Below is some basic information about Dogs and their breeds from the 19th Century.
This faithful and generous animal, the friend of man, often his protector and guide, needs no description here. Of the genus canis, in anatomical structure and external character the dog is closely assimilated to the wolf, the jackal, and the fox, having the same kind of teeth; the canine teeth being strong, conical, pointed, and curved slightly backwards; the incisors, or cutting teeth, are six above and below. But widely different is the disposition of the domestic dog from his fi'rce and savage brethren. He attaches himself to humanity, and is never so happy as when domesticated, and a sharer of his master's toil or pleasures. A faithful dog is one of those treasures at best but little appreciated, because familiar to all.
The great variety of the canine species, and their frequent resemblance to savage beasts of prey, is remarkable in the annals of natural history. There is the Esquimaux dog, which so closely resembles the wolf, that, when observed at a little distance, it is difficult to distinguish between them. It has been stated that the Esquimaux dog is a domestic variety of the wolf, but this is not true. The Esquimaux dog hates and fears the beast of prey, which it will attack only on the pressure of strong necessity.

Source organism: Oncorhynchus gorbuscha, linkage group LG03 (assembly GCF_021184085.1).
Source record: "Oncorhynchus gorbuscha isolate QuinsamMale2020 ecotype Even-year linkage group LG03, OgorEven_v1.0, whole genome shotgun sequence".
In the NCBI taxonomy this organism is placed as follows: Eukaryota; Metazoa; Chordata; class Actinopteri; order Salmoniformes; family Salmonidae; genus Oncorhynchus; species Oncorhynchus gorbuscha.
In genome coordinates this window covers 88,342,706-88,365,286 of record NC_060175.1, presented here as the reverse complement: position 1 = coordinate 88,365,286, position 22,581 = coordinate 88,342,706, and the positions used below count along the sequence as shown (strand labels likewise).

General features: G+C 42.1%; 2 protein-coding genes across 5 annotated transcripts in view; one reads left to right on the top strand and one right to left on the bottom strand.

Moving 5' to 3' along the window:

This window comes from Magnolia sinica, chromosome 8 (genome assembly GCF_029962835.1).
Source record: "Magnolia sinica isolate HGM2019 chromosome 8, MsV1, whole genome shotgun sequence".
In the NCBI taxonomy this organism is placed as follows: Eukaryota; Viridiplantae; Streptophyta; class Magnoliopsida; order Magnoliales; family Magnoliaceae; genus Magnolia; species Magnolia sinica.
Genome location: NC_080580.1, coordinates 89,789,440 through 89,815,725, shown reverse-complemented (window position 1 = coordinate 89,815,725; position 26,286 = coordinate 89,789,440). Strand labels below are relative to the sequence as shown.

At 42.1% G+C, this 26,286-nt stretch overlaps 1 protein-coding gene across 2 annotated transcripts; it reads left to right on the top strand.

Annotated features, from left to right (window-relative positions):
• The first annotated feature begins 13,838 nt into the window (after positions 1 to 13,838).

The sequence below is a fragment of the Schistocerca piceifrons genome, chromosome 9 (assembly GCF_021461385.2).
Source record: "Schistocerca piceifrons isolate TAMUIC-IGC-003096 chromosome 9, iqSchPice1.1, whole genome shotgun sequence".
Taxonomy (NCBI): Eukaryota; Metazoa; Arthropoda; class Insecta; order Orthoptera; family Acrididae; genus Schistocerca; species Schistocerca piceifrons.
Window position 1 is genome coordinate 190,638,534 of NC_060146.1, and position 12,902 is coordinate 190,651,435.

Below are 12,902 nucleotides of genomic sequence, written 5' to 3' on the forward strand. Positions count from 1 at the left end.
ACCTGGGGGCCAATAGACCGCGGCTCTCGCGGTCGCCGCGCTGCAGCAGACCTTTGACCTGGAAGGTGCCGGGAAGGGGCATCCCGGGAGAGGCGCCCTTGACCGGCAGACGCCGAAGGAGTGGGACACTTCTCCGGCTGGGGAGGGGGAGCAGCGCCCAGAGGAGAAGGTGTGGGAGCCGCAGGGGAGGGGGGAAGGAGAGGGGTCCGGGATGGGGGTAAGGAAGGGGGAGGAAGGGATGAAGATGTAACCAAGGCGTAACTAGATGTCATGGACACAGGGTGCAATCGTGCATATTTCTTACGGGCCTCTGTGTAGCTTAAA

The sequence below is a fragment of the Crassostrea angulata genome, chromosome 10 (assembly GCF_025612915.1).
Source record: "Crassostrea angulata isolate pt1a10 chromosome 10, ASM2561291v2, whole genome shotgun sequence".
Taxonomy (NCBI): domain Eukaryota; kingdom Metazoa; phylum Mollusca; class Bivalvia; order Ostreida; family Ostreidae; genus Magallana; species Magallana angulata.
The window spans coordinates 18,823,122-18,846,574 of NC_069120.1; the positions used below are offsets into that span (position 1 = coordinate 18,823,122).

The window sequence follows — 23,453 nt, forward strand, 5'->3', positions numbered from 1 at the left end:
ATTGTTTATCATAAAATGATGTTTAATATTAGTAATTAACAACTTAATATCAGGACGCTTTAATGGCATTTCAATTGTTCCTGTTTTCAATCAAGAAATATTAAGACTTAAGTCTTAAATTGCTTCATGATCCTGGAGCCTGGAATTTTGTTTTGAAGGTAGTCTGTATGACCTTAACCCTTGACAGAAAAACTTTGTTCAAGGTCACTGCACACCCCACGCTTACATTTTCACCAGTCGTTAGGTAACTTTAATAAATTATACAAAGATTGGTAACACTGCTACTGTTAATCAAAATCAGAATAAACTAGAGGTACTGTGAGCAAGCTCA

Again, the Hare Indian's dog, found on the banks of the Mackenzie lliver and the Great Bear Lake, so nearly resembles the Arctic fox, that the one has been supposed, again, a domesticated species of the wild beast. In its native country the Hare Indian's dog is never known to bark, but one born in the Zoological Gardens here barked the same as any European dog of his size and race. Sometimes, indeed, the dog in its domestic state displays an inclination to abandon civilised life, and return to savage habits. Of this the following instance from the annals of sporting is an example:—A dog was left by a smuggling vessel on the coast of Northumberland. Finding himself deserted, he began to worry sheep, and did so much mischief that considerable alarm was created in the surrounding country; mangled sheep were constantly being found by the shepherds, who with difficulty recovered them. Frequently this animal was pursued by hounds and greyhounds, but when the dogs came up to him, he lay down on his back, as if asking for mercy, and in that position they never hurt him; he therefore lay quietly till the hunters came up, when he made off again without being followed by the hounds till they were excited to the pursuit, which invariably terminated unsuccessfully. One day, he was pursued from Howick to a distance of more than thirty miles, but returned thither the same evening and killed a sheep. His general abode was upon the Heughhill, near Howick, where he had a view of four roads that approached it. There at last this canine brigand was shot.